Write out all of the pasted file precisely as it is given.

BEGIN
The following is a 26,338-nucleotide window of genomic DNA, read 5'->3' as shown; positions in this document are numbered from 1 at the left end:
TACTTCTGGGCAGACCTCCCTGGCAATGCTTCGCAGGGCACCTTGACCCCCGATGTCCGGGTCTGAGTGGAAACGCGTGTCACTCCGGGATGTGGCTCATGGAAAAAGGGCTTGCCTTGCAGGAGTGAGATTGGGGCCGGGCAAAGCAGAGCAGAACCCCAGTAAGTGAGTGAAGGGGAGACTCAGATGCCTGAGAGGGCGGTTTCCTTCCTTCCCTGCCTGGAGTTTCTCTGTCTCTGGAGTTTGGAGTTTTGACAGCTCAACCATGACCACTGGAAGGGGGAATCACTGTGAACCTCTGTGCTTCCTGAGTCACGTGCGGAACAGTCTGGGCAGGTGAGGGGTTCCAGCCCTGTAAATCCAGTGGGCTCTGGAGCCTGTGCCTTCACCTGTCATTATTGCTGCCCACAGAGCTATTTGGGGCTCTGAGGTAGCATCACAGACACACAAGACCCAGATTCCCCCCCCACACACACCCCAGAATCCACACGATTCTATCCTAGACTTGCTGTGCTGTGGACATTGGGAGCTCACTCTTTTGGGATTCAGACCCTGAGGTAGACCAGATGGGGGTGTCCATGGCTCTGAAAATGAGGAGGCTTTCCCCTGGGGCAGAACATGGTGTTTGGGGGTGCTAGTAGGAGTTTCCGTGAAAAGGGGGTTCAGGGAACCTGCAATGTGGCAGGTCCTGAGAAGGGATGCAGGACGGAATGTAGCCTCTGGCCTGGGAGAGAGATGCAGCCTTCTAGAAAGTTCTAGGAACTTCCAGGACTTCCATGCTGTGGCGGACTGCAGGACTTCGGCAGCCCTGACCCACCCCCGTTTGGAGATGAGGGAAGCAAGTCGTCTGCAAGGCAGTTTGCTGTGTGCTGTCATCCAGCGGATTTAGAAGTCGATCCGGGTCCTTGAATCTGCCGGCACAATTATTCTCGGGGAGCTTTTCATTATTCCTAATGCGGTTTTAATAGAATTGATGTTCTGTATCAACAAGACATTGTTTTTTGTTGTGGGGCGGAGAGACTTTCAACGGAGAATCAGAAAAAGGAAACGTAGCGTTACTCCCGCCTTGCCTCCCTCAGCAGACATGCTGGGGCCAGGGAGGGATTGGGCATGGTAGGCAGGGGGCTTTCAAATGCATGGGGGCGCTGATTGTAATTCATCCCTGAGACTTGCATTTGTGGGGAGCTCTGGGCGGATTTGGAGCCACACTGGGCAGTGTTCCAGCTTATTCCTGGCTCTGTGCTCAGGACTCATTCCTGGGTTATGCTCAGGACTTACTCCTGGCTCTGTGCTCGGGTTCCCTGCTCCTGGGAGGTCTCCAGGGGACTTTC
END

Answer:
The following is a 26,338-nucleotide window of genomic DNA, read 5'->3' as shown; positions in this document are numbered from 1 at the left end:
TACTTCTGGGCAGACCTCCCTGGCAATGCTTCGCAGGGCACCTTGACCCCCGATGTCCGGGTCTGAGTGGAAACGCGTGTCACTCCGGGATGTGGCTCATGGAAAAAGGGCTTGCCTTGCAGGAGTGAGATTGGGGCCGGGCAAAGCAGAGCAGAACCCCAGTAAGTGAGTGAAGGGGAGACTCAGATGCCTGAGAGGGCGGTTTCCTTCCTTCCCTGCCTGGAGTTTCTCTGTCTCTGGAGTTTGGAGTTTTGACAGCTCAACCATGACCACTGGAAGGGGGAATCACTGTGAACCTCTGTGCTTCCTGAGTCACGTGCGGAACAGTCTGGGCAGGTGAGGGGTTCCAGCCCTGTAAATCCAGTGGGCTCTGGAGCCTGTGCCTTCACCTGTCATTATTGCTGCCCACAGAGCTATTTGGGGCTCTGAGGTAGCATCACAGACACACAAGACCCAGATTCCCCCCCCACACACACCCCAGAATCCACACGATTCTATCCTAGACTTGCTGTGCTGTGGACATTGGGAGCTCACTCTTTTGGGATTCAGACCCTGAGGTAGACCAGATGGGGGTGTCCATGGCTCTGAAAATGAGGAGGCTTTCCCCTGGGGCAGAACATGGTGTTTGGGGGTGCTAGTAGGAGTTTCCGTGAAAAGGGGGTTCAGGGAACCTGCAATGTGGCAGGTCCTGAGAAGGGATGCAGGACGGAATGTAGCCTCTGGCCTGGGAGAGAGATGCAGCCTTCTAGAAAGTTCTAGGAACTTCCAGGACTTCCATGCTGTGGCGGACTGCAGGACTTCGGCAGCCCTGACCCACCCCCGTTTGGAGATGAGGGAAGCAAGTCGTCTGCAAGGCAGTTTGCTGTGTGCTGTCATCCAGCGGATTTAGAAGTCGATCCGGGTCCTTGAATCTGCCGGCACAATTATTCTCGGGGAGCTTTTCATTATTCCTAATGCGGTTTTAATAGAATTGATGTTCTGTATCAACAAGACATTGTTTTTTGTTGTGGGGCGGAGAGACTTTCAACGGAGAATCAGAAAAAGGAAACGTAGCGTTACTCCCGCCTTGCCTCCCTCAGCAGACATGCTGGGGCCAGGGAGGGATTGGGCATGGTAGGCAGGGGGCTTTCAAATGCATGGGGGCGCTGATTGTAATTCATCCCTGAGACTTGCATTTGTGGGGAGCTCTGGGCGGATTTGGAGCCACACTGGGCAGTGTTCCAGCTTATTCCTGGCTCTGTGCTCAGGACTCATTCCTGGGTTATGCTCAGGACTTACTCCTGGCTCTGTGCTCGGGTTCCCTGCTCCTGGGAGGTCTCCAGGGGACTTTC